AOBRD drivers who are asked if they use electronic logs may respond "yes" to the inspector’s question, but will have no way to transfer data. This may result in a “malfunction citation.” AOBRD vehicles may carry letters from their provider to show that they comply.

3.   Know how your ELD or AOBRD systems work.

Educating drivers on how to access data during an inspection is critical. Appoint a person in your organization to familiarize drivers on what to do and how to find requested items during an inspection. Add mock inspections to driver training and education requirements.

4.   Always conduct vehicle inspections before every trip.

Perform routine vehicle inspections before every trip to prevent on-the-road events that may lead to a driver being pulled over. Drivers can ensure tires are in good condition, no air systems are leaking, and lights are working. Drivers should inspect elements that may impact driver visibility. Clean windows and mirrors may indicate the vehicle has been inspected recently.

5.   Drive your vehicle safely, and legally.

Law enforcement watches for reckless and distracted driving. If the rules of the road are followed, it will reduce the likelihood of being stopped. Officers look for commercial drivers who drive aggressively, are not wearing a seatbelt, or are using a mobile device.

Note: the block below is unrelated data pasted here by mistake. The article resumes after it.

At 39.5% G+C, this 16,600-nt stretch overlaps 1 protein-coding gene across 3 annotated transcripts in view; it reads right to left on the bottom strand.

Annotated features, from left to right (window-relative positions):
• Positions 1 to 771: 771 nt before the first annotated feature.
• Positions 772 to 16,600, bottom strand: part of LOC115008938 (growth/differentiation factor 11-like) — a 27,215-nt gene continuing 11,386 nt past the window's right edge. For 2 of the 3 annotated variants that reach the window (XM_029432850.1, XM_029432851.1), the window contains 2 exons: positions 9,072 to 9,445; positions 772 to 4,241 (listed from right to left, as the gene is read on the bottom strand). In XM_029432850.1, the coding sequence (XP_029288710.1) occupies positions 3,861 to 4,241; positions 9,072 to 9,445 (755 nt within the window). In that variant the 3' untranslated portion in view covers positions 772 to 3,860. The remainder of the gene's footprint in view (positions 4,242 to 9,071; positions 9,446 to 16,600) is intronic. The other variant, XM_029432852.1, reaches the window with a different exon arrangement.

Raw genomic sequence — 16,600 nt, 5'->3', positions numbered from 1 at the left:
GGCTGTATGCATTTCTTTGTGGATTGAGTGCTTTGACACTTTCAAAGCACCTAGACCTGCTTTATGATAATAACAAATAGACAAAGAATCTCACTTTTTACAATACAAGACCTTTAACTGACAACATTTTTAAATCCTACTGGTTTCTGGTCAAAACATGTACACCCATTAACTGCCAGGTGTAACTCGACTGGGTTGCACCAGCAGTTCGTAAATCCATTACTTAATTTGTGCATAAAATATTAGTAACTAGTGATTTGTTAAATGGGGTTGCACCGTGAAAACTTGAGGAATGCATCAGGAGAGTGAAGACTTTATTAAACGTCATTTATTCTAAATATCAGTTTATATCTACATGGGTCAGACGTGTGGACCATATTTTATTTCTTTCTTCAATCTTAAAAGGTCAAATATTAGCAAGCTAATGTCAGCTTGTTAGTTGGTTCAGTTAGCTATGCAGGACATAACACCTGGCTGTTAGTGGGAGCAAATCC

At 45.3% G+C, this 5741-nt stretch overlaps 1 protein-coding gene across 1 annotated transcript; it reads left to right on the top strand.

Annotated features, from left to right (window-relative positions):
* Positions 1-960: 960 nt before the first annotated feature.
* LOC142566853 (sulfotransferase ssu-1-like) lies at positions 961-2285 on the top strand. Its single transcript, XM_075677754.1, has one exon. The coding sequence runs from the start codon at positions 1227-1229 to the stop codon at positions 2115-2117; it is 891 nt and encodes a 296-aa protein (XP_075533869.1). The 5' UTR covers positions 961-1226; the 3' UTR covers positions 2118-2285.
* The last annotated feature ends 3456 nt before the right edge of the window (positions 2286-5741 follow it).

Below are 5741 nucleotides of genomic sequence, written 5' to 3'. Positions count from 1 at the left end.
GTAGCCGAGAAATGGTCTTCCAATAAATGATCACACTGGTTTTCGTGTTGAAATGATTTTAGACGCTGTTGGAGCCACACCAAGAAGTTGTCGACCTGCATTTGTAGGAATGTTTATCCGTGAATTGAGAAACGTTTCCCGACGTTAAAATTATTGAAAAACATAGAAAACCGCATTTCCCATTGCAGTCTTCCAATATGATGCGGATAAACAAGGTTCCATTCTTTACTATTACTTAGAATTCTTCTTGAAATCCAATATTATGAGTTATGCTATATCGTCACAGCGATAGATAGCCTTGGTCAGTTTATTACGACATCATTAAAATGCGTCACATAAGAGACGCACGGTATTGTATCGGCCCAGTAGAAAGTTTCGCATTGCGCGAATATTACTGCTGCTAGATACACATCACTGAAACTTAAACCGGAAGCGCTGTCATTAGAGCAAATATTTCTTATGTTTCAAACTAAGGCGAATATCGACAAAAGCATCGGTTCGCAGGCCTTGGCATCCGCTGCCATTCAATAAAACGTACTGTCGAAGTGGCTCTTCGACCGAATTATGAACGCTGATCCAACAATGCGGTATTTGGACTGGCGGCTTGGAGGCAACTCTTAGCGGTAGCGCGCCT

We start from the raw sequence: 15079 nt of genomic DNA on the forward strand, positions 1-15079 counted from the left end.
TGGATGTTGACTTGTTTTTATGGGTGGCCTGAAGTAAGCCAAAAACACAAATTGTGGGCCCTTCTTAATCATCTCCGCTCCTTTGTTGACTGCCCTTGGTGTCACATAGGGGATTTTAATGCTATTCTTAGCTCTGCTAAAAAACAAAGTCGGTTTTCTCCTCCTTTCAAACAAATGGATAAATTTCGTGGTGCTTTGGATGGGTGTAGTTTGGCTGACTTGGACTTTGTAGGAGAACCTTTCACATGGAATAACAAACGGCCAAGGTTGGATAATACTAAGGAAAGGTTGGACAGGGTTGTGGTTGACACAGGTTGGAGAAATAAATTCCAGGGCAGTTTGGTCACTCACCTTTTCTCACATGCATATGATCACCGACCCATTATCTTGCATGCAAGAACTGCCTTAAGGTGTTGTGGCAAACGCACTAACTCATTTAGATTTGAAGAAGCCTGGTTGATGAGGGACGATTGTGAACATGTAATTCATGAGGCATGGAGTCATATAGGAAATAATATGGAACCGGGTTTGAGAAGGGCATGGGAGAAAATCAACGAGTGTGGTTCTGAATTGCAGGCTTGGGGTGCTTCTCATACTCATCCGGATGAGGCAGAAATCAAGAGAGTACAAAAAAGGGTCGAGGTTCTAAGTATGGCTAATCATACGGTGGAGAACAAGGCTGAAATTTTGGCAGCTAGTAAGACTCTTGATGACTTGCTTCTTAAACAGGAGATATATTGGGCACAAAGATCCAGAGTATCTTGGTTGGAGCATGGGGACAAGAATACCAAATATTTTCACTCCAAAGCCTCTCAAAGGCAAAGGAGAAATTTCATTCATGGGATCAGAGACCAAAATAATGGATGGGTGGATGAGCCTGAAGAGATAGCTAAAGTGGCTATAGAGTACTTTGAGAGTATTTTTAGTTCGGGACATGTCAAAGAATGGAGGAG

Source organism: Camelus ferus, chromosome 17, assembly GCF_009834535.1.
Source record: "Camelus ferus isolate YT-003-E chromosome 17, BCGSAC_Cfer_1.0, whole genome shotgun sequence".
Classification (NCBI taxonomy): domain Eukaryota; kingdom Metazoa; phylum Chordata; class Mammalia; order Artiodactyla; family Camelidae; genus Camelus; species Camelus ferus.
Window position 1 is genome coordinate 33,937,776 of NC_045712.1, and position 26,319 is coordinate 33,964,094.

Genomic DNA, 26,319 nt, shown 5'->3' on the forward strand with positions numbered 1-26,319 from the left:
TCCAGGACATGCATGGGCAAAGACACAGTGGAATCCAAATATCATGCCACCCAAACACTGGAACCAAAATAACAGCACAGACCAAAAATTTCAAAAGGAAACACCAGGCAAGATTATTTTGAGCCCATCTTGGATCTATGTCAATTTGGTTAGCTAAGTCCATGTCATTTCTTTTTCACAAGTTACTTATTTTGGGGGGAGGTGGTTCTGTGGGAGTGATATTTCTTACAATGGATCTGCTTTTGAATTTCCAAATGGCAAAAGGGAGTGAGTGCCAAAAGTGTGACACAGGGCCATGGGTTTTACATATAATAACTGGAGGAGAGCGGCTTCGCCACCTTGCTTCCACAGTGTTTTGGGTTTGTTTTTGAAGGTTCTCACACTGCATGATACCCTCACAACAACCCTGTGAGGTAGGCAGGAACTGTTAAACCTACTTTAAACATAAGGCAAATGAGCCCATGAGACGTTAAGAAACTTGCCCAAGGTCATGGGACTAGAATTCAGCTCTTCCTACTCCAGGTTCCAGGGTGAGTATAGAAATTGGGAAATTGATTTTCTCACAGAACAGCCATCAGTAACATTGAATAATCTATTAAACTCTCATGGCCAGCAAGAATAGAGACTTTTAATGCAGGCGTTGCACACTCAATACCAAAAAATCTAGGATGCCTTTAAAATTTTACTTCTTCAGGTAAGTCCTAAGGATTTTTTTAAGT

Roadside inspections are part of a bigger initiative to improve roadway safety, not simply to cause distress or target commercial drivers. With these tips, drivers should feel confident that if they are inspected they will feel prepared.

Enterprise Truck Rental Solutions:

Enterprise Telematics powered by Geotab is available for all our rental vehicles for companies that must comply with the ELD Mandate, or those who are wanting to find ways to run their fleet smarter, safer and more efficiently. Visit our telematics page to learn more about our program, or ask your local truck rental representative when you rent.

Article Source: http://www.fleetowner.com

            

             Drive a Diesel? Energy Dept. Raises Diesel, Gasoline Price Forecasts

Diesel fuel retail price incl taxes, US Average

The retail price for diesel is up 6.7% from the forecast made in April 2018 by the Department of Energy (DOE). Experts say the average retail price per gallon of diesel is expected to land 9% over the original April projection, making the price $3.17 for the third quarter.

Overall, the 2018 average diesel price per gallon is expected to be $3.12, which is 6.4% higher. In 2017, the average actual cost per gallon was $2.65. Looking to 2019, it’s estimated that the average diesel price per gallon will be $3.01, 3.8% higher than the original projection made in April.

Retail gasoline price per gallon rates are following a similar trend and are anticipated to hit an average of $2.91 in the third quarter. Experts noted that the price is trending 5.4% above the original forecast from the Department of Energy.

The changes in fuel prices are occurring because crude oil prices are on the rise. It’s anticipated that there will be a $7 increase over the April projections to the average price per barrel, pushing it to $77. If the price per barrel remains on the rise, analysts say it would be 10.5% higher in 2018 than what was forecasted in April.

Enterprise Truck Rental Solutions:

Enterprise Truck Rental offers a universal fuel card program that offers our customers a way to track fuel related expenses through online reporting and to save up to 5¢ per gallon at participating fuel locations. Visit our fuel partner page or ask your truck rental representative for more information.



Article Source: https://www.worktruckonline.com